Friday, October 23, 2015

Another Posting On Why The Revised Rites of Vatican II Are Better Than The Unreformed Pre-Conciliar Rites

Reason 6 of why the current liturgical rites are superior to the pre-Conciliar rites is that the liturgy walks us through the cycle of Christ’s birth, life, teaching, suffering, death, resurrection and sending the Holy Spirit. 
Of course the pre-Conciliar rites also took us through the anticipation of Christ’s Incarnation (Advent), The Mystery of his Incarnation (Christmas) his teaching (Sundays after Epiphany and Sundays after Pentecost) and the Paschal Mystery of his Suffering, Death and Resurrection (Septuagesima, Lent, Easter and Pentecost), but it was a very different experience.  In the first place the 1970 revision uses a three-year cycle of readings that literally triples the amount of Gospel and Scripture readings to which we are exposed in the Sunday Liturgy.  (The Daily Lectionary is a two-year cycle which therefore increases the scriptures used at daily Mass by 50% as the Gospels are the same in both years.)  The expanded Lectionary not only exposes us to more of the Word of God, but gives us the same narratives of the life and teaching of Jesus from the perspectives of the different Evangelists. 
In addition to the expanded Lectionary and the more extended use of Scripture readings, the faithful actually hear the readings.  While the custom before the Council was generally that the Gospel be read a second time in the vernacular on Sundays, at daily Mass the readings were simply read sotto voce by the priest at the altar and in Latin, meaning that only if the faithful had a daily missal with them could they access the readings.  And it was not unknown in the “old Mass” that not even the Gospel was read to the people in their own language.  It only mattered that the priest “say the Mass” as he “said it for us” and we were onlookers to the sacred action. We had neither to hear nor to comprehend but only to be present.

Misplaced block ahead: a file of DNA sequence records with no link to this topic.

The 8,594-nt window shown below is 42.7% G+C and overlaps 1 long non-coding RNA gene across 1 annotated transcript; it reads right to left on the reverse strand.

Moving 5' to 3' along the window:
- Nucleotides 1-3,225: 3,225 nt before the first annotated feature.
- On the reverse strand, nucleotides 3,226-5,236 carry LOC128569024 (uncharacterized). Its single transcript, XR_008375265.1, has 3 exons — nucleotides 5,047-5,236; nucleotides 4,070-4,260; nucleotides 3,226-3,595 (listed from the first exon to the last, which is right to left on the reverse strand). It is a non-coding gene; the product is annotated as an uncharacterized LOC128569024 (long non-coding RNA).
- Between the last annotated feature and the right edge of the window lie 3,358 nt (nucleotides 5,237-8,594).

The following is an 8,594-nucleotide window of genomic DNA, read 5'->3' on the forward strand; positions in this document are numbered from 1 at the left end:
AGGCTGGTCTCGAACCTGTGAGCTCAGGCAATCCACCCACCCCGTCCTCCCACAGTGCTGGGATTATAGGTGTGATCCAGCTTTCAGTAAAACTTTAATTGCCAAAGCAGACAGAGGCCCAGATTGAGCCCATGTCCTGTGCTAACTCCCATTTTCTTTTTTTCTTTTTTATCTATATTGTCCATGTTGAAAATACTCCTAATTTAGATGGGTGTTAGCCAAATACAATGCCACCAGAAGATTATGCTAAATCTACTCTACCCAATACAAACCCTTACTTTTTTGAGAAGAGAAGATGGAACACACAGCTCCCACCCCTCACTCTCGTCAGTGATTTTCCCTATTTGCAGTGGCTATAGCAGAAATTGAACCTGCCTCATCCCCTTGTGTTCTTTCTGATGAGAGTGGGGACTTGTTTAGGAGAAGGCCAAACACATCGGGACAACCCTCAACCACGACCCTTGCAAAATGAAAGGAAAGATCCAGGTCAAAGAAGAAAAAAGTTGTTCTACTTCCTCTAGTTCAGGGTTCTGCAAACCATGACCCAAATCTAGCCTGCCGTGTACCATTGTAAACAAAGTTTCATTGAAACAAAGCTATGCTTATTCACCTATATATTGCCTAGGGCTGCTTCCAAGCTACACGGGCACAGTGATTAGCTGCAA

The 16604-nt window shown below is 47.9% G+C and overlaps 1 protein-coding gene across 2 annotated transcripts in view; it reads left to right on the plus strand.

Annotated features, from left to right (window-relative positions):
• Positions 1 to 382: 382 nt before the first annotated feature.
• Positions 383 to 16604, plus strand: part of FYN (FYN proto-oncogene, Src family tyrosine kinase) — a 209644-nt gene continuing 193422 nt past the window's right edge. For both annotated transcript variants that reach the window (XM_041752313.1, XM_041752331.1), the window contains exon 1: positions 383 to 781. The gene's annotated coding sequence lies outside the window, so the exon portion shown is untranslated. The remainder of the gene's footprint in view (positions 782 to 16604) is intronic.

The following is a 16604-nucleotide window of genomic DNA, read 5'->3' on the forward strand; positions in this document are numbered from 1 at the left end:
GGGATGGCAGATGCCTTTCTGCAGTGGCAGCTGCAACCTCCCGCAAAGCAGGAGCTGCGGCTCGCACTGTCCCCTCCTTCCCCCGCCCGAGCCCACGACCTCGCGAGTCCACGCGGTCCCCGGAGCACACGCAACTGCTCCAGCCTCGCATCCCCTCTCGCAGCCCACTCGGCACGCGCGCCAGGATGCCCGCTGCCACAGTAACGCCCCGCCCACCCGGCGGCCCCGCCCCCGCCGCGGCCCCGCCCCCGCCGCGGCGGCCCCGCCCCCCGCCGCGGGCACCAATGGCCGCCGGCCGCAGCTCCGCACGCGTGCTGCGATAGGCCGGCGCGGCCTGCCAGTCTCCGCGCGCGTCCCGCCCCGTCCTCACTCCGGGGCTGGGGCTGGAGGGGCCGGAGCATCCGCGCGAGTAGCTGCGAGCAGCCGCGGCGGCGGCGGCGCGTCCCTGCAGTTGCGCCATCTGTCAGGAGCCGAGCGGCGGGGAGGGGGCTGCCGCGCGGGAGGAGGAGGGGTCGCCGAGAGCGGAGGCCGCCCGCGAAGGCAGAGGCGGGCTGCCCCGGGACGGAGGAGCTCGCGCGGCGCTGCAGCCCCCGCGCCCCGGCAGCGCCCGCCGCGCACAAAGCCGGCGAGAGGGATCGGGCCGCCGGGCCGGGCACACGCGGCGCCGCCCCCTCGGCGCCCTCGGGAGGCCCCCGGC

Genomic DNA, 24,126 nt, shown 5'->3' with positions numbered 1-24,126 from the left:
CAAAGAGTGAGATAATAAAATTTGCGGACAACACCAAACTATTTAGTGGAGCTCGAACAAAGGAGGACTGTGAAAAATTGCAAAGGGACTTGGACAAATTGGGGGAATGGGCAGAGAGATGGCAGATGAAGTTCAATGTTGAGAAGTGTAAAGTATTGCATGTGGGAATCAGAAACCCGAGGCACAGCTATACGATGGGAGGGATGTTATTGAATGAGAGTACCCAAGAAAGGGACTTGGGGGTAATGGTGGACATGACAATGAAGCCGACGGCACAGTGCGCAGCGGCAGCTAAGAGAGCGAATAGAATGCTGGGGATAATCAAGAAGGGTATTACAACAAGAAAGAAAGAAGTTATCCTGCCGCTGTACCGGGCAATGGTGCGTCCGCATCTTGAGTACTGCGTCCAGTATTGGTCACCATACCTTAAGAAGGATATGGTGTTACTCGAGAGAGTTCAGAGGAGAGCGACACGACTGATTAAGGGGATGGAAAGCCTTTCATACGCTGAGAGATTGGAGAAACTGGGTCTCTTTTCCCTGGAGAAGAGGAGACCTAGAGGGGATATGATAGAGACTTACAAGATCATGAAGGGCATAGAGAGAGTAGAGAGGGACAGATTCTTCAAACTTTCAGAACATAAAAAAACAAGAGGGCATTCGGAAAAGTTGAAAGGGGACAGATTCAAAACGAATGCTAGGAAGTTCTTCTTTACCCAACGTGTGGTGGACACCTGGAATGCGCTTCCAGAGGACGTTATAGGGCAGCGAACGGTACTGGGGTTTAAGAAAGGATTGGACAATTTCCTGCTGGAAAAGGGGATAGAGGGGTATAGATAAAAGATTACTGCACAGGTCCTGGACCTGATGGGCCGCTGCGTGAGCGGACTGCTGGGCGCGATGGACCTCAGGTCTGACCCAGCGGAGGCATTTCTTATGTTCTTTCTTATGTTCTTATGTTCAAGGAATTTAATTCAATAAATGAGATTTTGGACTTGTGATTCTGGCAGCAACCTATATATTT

Another example of how little we were exposed to the scriptures before the liturgical reforms of the Second Vatican Council is that it was the common practice that whenever possible the Requiem Mass be said for the person for whom the stipend was being offered.  The readings for the Requiem Mass did not change from day to day but were always the exact same reading.  It was entirely possible that from a Monday through a Saturday, the same Epistle and Gospel were read at Mass each day.
When there was a feast that pre-empted the opportunity to use the Requiem Mass, the readings were almost always from the propers of that feast, or more exactly the “commons” of the particular genre to which the saint of the day belonged.  So if the feast were that of a Virgin Martyr such as Saint Cecilia, the exact same readings were used for several dozen other feasts through the year—Saints Ursula, Barbara, Lucy, Perpetua, Agatha, etc.  Same for Bishop Confessors: Martin, Patrick, Ambrose, Gregory, Leo.   Same for Martyrs: George, Vincent, Justin, Ignatius, etc.  Greater Apostles (Peter, Paul, John) might have their particular readings, or at least a particular Gospel, but the majority of them—Jude, Simon, Matthias, Thomas, etc tended to get lumped together with the same readings, or at least for their Epistles.  And of course Saturdays were the Votive Mass of Our Lady with the same readings each week.  All in all, it was a tiny portion of the New Testament that was read at Mass and little, if any, of the Old. 
Lent was extended with the addition of Septuagesima—a period of three weeks affixed to the First Sunday of Lent.  This took three Sundays where the Vatican II Liturgy focuses on the teaching and miracles of Jesus and added them to the focus on his Passion and Death.  This deemphasizes discipleship in favor of our being passive onlookers to the Passion and Death of the Lord. 
All in all the pre-Conciliar Rites minimized the importance of the Scriptures and restricted liturgical access to them in favor of the priest offering the Sacrifice on our behalf but without our active participation.  It fit the needs of the sixteenth century where the bulk of Catholics were illiterate and uncatechized but it also kept the faithful from growing in their faith and committing themselves to active discipleship.  

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